The rest of my course flowed nicely. I did seven to five where most people did eight to six, just so I could get used to taking a bolder track. My inside turn to the triple bar went smoothly, and I was able to come back and shape my track in the next bending line. I was maybe a bit hesitant to the water, which had no rail over it, so he got a bit flat and landed on the tape, and it took me an extra stride or two to shorten him up afterwards. I cleared the skinny end fence with inches to spare and stayed patient in the eight so I could gallop up over the wide oxer coming into the final triple combination.
Of course, a loss of stirrup is an automatic 50, so I was far from making the top four or even the top half. However, I executed my plan and got my confidence way up going into Medal Finals. My horse did a great job and jumped very well for me, and I’m probably not going to see the two obstacles that tripped me up (trot poles and water jump) for the rest of the year.
After getting Calvin safely put away and ready for travel, I trekked back to the show ring and watched the last few riders complete phase III before the work-off of the top four. Between rounds, they presented the bronze, silver and gold medals to riders who won 5, 10 or 20 Talent Search classes throughout their careers. 

I was one of just two riders to earn a gold this year, and it was incredible to be honored during the ceremony, especially at a farm where so many great riders have trained.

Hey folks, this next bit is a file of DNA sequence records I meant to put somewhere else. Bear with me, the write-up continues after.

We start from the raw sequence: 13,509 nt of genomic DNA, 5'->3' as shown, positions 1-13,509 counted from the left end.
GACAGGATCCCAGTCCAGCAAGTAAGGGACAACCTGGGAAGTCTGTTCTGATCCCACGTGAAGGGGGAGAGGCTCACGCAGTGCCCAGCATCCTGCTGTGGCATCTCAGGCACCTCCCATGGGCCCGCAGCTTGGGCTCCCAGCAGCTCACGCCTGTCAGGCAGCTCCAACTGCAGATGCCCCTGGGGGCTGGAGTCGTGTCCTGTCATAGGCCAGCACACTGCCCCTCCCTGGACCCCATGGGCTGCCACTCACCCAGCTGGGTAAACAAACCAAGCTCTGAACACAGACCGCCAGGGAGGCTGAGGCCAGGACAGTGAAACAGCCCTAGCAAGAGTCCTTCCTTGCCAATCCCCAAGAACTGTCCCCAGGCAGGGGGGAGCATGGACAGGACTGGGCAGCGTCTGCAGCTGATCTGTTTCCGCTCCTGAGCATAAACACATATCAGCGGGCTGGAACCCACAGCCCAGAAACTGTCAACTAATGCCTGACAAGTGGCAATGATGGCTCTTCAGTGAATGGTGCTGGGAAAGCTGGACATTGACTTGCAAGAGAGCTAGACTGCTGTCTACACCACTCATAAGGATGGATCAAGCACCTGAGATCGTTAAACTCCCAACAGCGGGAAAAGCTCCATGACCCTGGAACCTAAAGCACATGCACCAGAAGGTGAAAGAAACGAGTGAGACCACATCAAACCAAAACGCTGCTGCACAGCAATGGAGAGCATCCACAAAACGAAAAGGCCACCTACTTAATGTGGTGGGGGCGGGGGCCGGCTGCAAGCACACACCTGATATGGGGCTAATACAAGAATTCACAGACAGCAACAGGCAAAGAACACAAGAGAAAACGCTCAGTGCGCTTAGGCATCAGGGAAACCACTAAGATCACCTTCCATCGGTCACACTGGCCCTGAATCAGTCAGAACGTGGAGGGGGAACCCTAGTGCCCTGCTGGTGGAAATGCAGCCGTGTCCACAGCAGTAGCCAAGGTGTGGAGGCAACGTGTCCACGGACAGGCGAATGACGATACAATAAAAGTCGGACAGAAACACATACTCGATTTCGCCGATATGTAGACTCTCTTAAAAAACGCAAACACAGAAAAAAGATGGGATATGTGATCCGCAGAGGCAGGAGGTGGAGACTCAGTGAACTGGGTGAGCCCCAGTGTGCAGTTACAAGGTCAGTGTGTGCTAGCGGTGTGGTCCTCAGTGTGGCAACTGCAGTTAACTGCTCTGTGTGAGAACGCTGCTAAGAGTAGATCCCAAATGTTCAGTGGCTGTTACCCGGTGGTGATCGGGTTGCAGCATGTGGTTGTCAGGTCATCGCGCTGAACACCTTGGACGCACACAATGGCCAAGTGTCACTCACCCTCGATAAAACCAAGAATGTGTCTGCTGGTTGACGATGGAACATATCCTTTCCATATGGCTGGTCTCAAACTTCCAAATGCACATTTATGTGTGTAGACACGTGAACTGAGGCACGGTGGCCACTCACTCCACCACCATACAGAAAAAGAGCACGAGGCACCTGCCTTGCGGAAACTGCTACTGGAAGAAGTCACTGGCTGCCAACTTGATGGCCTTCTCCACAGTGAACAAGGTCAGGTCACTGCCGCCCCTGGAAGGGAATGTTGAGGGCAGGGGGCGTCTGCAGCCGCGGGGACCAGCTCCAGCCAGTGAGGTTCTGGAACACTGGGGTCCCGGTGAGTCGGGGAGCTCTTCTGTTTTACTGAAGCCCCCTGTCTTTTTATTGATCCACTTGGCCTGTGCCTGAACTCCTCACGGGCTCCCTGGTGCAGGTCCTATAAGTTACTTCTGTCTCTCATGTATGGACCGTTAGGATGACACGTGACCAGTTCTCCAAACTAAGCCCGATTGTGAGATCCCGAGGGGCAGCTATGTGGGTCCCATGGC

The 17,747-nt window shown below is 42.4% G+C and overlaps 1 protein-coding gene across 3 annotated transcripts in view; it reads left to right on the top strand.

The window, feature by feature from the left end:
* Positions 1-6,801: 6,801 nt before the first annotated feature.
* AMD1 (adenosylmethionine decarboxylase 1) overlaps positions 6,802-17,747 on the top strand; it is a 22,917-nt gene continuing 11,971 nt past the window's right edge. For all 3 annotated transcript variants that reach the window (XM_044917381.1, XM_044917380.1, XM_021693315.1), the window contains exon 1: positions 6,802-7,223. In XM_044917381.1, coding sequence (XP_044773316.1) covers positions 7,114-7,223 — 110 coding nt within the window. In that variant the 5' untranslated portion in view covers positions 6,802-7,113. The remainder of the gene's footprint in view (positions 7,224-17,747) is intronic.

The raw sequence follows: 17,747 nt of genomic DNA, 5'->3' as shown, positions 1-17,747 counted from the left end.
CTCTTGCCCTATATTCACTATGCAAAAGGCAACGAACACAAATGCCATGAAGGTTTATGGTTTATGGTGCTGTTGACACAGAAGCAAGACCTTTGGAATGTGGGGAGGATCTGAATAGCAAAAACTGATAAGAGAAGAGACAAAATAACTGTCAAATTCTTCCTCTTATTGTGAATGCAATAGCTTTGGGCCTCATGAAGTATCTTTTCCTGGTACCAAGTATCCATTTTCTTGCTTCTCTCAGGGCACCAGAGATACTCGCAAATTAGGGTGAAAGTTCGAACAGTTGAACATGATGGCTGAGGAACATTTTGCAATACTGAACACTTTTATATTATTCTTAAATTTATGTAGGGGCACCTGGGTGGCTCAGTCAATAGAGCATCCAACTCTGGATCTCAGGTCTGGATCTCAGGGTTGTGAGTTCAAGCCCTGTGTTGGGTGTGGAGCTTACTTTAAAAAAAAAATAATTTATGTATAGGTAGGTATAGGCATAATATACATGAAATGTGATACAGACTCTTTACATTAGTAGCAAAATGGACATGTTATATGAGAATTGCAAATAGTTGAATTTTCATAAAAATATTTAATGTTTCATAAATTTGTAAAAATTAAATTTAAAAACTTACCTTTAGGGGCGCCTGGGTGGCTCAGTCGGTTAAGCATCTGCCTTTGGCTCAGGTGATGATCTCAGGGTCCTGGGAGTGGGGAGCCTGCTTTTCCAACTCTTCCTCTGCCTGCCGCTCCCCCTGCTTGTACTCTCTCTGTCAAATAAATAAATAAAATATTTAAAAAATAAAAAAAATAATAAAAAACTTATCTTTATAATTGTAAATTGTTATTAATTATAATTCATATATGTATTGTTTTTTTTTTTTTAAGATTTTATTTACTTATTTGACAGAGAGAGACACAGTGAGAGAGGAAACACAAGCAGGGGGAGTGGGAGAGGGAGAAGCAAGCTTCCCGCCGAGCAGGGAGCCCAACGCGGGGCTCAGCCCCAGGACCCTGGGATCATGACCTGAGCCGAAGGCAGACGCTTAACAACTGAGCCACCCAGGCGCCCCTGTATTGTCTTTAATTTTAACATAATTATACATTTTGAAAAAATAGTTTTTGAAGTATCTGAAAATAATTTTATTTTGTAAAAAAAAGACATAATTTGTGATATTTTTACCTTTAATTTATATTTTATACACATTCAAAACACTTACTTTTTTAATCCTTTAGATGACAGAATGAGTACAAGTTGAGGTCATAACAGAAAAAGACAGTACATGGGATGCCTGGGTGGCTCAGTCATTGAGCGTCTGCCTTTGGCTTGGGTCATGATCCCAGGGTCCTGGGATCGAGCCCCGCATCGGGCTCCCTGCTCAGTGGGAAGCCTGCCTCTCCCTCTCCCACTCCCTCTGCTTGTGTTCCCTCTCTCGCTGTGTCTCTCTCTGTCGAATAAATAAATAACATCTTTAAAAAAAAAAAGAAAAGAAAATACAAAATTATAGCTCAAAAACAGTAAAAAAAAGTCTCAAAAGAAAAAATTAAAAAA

I highly recommend visiting the USET Headquarters. The barn is immaculate and positively stunning. The walls by the stairs are decorated with ribbons from various shows through the decades, and each ribbon looks so special and precious. The library, where the riders’ meeting on Friday was held, has a selection of videos of international competitions over time. I was dying to get my hands on some of them! Just the venue itself is enough to have me dying to come back to the finals next year.
It’s funny, really: I was thrilled to be done with the USET class and never have to do the final again, but now that it’s over, I wish I could keep Calvin and return every year until I’m 21. I’m going to miss the gymnastics phase, which is so much more fun than a normal course. I was planning on focusing on hunters when I age out of the junior divisions, but I’m starting to think that I’ll enjoy developing jumpers just as much. Who knows? I might even get brave enough to do the grand prix some day…
I often feel like I’m the unluckiest rider in the world. Silly things I can’t control, like losing my stirrup, always seem to happen to me at the worst moments. Or one time this summer when I was going for my 20th USET win, a rail was balanced out of the cup, and it came down, lowering my score 4 points, from class high down to 7th place. 

And then when the odds aren’t stacked against me, I make little mistakes that keep me out of the top. Rather than getting discouraged, I am craving a win more and more, and I really think Medal Finals is going to be my time to put it together and walk away with a ribbon. I’m just hoping that if I can pull that off, the ribbon is blue.

More blog posts by Emma Johnson…